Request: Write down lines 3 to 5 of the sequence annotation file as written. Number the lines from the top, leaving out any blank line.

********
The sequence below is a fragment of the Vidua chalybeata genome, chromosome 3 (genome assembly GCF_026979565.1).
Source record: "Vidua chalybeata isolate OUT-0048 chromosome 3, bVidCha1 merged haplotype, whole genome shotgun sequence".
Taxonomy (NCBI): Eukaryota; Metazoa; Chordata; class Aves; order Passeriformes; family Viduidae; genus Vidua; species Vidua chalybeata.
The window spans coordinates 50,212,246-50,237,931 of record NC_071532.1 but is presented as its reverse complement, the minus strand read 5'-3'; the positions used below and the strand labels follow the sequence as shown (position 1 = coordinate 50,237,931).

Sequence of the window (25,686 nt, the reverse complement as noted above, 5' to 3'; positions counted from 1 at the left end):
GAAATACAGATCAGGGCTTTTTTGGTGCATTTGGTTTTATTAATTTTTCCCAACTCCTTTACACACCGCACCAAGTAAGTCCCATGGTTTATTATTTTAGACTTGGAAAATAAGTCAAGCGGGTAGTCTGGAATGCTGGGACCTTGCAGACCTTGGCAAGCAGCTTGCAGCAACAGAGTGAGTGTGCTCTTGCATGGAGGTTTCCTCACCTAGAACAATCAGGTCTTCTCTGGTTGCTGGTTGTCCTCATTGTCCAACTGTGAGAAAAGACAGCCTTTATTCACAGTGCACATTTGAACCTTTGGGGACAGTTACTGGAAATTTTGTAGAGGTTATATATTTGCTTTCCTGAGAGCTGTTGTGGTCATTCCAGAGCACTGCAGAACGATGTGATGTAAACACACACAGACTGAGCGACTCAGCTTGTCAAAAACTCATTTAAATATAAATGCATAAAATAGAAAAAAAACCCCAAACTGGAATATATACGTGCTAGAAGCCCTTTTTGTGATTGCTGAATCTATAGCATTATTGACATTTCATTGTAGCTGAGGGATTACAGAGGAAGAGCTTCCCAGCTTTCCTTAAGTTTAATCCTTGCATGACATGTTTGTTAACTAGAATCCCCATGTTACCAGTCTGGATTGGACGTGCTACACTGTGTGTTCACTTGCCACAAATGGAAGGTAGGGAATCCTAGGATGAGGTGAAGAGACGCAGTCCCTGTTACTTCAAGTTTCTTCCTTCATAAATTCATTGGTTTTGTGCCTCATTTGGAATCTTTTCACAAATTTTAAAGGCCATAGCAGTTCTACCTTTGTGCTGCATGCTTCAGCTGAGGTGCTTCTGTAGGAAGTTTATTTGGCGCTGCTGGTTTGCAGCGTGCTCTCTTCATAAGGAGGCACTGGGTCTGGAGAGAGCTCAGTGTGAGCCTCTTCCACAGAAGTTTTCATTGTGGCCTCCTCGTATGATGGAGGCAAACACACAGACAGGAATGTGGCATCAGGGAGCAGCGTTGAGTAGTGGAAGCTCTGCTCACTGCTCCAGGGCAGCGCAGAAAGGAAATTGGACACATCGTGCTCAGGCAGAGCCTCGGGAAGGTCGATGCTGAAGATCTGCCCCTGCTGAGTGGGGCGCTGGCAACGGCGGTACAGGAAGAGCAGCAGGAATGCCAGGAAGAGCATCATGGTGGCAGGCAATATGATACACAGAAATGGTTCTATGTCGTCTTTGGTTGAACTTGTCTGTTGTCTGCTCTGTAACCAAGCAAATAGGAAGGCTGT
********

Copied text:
Taxonomy (NCBI): Eukaryota; Metazoa; Chordata; class Aves; order Passeriformes; family Viduidae; genus Vidua; species Vidua chalybeata.
The window spans coordinates 50,212,246-50,237,931 of record NC_071532.1 but is presented as its reverse complement, the minus strand read 5'-3'; the positions used below and the strand labels follow the sequence as shown (position 1 = coordinate 50,237,931).

Sequence of the window (25,686 nt, the reverse complement as noted above, 5' to 3'; positions counted from 1 at the left end):